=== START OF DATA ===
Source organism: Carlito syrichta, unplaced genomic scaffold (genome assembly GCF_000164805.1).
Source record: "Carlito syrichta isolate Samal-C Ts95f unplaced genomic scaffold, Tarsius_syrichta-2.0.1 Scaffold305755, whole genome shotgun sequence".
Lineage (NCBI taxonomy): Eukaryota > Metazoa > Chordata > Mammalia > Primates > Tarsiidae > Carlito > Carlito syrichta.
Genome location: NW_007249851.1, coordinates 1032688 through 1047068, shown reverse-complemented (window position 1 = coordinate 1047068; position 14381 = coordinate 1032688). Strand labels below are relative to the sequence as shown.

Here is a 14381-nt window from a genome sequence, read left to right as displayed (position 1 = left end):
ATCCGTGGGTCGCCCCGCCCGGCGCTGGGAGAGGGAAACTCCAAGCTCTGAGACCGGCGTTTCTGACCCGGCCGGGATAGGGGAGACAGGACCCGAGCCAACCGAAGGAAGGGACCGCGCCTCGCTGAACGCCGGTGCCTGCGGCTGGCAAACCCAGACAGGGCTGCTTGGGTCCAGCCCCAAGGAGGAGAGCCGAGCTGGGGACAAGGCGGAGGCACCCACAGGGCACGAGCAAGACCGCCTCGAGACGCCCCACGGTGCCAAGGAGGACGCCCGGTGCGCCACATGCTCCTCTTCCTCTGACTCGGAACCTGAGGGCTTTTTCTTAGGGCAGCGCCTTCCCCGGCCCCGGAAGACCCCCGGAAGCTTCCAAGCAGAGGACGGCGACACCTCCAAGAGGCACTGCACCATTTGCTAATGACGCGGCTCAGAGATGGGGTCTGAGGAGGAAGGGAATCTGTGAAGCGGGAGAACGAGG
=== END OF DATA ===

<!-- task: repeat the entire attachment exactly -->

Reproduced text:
Source organism: Carlito syrichta, unplaced genomic scaffold (genome assembly GCF_000164805.1).
Source record: "Carlito syrichta isolate Samal-C Ts95f unplaced genomic scaffold, Tarsius_syrichta-2.0.1 Scaffold305755, whole genome shotgun sequence".
Lineage (NCBI taxonomy): Eukaryota > Metazoa > Chordata > Mammalia > Primates > Tarsiidae > Carlito > Carlito syrichta.
Genome location: NW_007249851.1, coordinates 1032688 through 1047068, shown reverse-complemented (window position 1 = coordinate 1047068; position 14381 = coordinate 1032688). Strand labels below are relative to the sequence as shown.

Here is a 14381-nt window from a genome sequence, read left to right as displayed (position 1 = left end):
ATCCGTGGGTCGCCCCGCCCGGCGCTGGGAGAGGGAAACTCCAAGCTCTGAGACCGGCGTTTCTGACCCGGCCGGGATAGGGGAGACAGGACCCGAGCCAACCGAAGGAAGGGACCGCGCCTCGCTGAACGCCGGTGCCTGCGGCTGGCAAACCCAGACAGGGCTGCTTGGGTCCAGCCCCAAGGAGGAGAGCCGAGCTGGGGACAAGGCGGAGGCACCCACAGGGCACGAGCAAGACCGCCTCGAGACGCCCCACGGTGCCAAGGAGGACGCCCGGTGCGCCACATGCTCCTCTTCCTCTGACTCGGAACCTGAGGGCTTTTTCTTAGGGCAGCGCCTTCCCCGGCCCCGGAAGACCCCCGGAAGCTTCCAAGCAGAGGACGGCGACACCTCCAAGAGGCACTGCACCATTTGCTAATGACGCGGCTCAGAGATGGGGTCTGAGGAGGAAGGGAATCTGTGAAGCGGGAGAACGAGG